Indian Creek Winery came to be as the result of a 15-day road trip embarked upon by Mark Kendall and his wife. As the couple drove across the Southeast, they visited every winery they found between Alabama and Gatlinburg. At the trip's end, they'd acquired the inspiration to plant their own grapevines on Georgetown soil. Since then, they've developed wines that range from a three-wine blend called Dry Creek Red to a riesling sweet enough to make honey glow the envious green of a lovelorn alien. Visitors to the winery can take a seat indoors, or outdoors amid scenic views and live music, to pair red and white sips with platters of cheeses, summer sausage, and dried fruit.
Turtle Run Winery’s founders Laura and Jim Pfeiffer create sippable bliss through a thoughtful process of fruit fermentation. The three-hour tasting and tutorial explains the intricacies of aperitifs, highlighting the importance of color, aroma, and balance, and demystifying differently shaped glasses. Taste-testers will swirl more than 20 offerings, comparing internationals and domestics to Turtle Run’s own varieties, followed by a dinner paired with course-complimenting libations. Hosts will also cover the science of wine making, explaining the alchemy and series of top hats involved in turning table grapes into top-notch vino.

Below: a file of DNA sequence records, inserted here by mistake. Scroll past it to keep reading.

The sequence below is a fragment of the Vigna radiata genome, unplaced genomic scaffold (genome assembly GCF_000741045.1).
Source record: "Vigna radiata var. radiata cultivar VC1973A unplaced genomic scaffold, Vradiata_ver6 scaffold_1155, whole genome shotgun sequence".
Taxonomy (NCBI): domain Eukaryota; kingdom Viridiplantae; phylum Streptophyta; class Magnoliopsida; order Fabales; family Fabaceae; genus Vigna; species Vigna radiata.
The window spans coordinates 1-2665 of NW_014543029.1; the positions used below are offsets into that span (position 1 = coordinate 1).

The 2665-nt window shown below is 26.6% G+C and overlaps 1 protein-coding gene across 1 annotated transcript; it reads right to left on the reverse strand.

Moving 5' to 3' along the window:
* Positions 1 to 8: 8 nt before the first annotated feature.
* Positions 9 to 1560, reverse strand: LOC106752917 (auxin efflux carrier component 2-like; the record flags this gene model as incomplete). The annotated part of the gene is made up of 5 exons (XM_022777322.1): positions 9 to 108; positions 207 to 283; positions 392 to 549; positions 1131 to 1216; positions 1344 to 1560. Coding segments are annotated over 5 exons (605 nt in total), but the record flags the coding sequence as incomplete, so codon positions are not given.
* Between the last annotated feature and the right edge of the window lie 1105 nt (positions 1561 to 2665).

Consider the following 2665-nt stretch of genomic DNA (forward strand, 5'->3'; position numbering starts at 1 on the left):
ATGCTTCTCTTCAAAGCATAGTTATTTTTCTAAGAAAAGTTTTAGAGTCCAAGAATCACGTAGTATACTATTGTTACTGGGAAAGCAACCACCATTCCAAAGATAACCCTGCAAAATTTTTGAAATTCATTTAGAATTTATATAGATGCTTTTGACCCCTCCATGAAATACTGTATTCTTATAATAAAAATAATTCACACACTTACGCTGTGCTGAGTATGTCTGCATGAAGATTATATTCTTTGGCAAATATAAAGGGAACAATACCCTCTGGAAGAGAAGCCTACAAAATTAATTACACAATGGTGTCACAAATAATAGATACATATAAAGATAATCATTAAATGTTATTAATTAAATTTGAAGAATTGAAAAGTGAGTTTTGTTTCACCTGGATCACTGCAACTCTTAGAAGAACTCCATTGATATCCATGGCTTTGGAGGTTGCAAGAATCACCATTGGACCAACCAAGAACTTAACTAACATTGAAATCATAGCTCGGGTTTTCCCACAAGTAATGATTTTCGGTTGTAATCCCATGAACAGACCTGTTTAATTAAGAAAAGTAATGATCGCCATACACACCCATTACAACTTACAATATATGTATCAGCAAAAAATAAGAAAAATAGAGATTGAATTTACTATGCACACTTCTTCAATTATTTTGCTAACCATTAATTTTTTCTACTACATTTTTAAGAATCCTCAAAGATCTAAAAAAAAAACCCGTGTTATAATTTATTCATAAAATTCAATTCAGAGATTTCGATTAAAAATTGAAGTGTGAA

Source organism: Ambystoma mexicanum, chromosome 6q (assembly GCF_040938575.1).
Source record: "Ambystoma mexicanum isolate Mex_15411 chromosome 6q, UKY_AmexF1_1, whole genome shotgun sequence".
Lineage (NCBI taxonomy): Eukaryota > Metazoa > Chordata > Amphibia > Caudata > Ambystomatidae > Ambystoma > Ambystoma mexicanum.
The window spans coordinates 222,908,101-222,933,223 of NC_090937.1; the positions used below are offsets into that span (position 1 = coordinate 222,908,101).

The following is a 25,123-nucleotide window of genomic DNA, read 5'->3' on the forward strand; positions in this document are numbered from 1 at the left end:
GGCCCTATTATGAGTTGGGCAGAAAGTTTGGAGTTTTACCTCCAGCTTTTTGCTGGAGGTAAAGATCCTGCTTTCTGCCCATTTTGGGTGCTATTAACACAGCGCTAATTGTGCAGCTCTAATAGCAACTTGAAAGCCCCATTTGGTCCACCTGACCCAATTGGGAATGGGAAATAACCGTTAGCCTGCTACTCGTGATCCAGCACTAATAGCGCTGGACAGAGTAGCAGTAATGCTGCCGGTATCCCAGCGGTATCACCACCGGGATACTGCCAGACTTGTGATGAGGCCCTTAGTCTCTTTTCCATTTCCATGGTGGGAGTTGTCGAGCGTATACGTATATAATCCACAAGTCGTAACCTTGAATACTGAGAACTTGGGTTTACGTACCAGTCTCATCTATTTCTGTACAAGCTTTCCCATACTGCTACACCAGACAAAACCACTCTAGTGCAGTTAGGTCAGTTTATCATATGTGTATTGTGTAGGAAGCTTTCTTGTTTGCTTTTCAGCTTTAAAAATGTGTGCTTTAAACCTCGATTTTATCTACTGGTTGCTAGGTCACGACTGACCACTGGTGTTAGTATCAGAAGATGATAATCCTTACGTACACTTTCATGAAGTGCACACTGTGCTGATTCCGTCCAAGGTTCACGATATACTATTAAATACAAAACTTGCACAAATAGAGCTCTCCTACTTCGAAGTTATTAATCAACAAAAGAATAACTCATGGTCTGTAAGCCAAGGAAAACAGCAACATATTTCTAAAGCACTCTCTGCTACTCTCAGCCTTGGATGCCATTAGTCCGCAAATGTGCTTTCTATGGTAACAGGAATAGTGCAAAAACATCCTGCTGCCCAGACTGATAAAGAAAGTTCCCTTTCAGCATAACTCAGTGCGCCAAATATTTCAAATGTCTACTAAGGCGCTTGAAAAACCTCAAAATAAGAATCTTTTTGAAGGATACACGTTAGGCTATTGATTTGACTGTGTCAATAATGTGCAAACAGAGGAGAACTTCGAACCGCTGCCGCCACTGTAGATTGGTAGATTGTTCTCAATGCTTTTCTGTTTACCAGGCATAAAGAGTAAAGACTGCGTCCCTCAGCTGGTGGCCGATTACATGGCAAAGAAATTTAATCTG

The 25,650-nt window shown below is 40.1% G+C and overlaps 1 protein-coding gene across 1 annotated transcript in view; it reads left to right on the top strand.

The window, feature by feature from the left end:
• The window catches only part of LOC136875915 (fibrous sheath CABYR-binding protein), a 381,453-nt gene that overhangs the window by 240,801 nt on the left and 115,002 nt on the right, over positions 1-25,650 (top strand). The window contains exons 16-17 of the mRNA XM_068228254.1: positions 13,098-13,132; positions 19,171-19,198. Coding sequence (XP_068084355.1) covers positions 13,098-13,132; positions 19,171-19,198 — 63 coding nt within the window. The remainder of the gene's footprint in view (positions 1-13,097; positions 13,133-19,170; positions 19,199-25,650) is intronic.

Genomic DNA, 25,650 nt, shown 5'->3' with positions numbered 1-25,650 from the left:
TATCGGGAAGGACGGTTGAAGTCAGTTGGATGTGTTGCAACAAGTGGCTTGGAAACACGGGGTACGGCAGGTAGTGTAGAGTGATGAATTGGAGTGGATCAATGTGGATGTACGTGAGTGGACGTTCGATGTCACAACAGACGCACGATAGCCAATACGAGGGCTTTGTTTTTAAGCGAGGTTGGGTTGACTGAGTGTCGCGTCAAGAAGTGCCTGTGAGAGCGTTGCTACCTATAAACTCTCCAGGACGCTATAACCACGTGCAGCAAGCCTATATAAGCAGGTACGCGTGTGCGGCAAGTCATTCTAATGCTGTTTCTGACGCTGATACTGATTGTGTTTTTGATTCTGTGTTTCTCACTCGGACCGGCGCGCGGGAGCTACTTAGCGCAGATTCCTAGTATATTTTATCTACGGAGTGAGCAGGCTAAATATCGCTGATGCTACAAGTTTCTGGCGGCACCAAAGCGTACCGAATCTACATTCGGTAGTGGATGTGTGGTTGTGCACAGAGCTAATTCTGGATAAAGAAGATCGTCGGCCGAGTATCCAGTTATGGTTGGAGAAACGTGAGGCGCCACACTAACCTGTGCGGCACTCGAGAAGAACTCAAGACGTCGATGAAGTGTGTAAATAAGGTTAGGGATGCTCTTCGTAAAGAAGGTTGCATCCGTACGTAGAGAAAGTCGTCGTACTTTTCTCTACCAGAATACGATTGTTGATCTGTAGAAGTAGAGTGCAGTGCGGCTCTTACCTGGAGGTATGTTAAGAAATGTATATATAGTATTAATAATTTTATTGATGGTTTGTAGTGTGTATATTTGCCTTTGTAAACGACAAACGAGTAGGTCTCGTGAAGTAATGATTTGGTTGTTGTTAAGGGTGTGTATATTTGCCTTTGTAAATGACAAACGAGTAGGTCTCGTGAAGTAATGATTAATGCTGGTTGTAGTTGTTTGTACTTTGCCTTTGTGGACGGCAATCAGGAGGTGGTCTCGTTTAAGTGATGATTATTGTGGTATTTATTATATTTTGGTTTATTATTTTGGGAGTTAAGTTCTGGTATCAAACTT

Located in the bourbon capital of the world, Heaven Hill Distilleries has a long history that stretches back to the birth of the spirit. Today, Heaven Hills honors tried and true traditions by crafting its bourbon using pure Kentucky water and corn—as opposed to wheat from one of its neighboring states. Visitors can get an in-depth look at the distilling process through a host of tours that include educational bourbon tastings.
Since 1997, Neil and Rachel Vasilakes have been growing fresh fruit with minimal pesticides on 30 acres of rolling farmland. With the grapes, berries, apples, and peaches that grow there, they craft 22 wines. Included in these are nine dry reds, which range from medium to robust, as well as such dry whites as chardonnay and seyval blanc. Neil, the primary winemaker, also enjoys exploring unusual varietals, fermenting small quantities of inventive recipes for his Black Barrel Reserve collection. Though they frequently rotate, these wines sometimes include peach mead, port wine aged in Woodford Reserve bourbon barrels, and black walnut wine aged in Maker's Mark barrels. The winery is also known for Neil's blackberry, strawberry, and blueberry wines.
Within their tasting room, they serve up cheese pairings to complement the flavors of the wines, several of which won silver and bronze medals at the 2009 Kentucky State Fair Commercial Wine Contest. Believing that no good thing should go to waste, they repurpose some wines from the tasting room into gourmet cooking vinegars.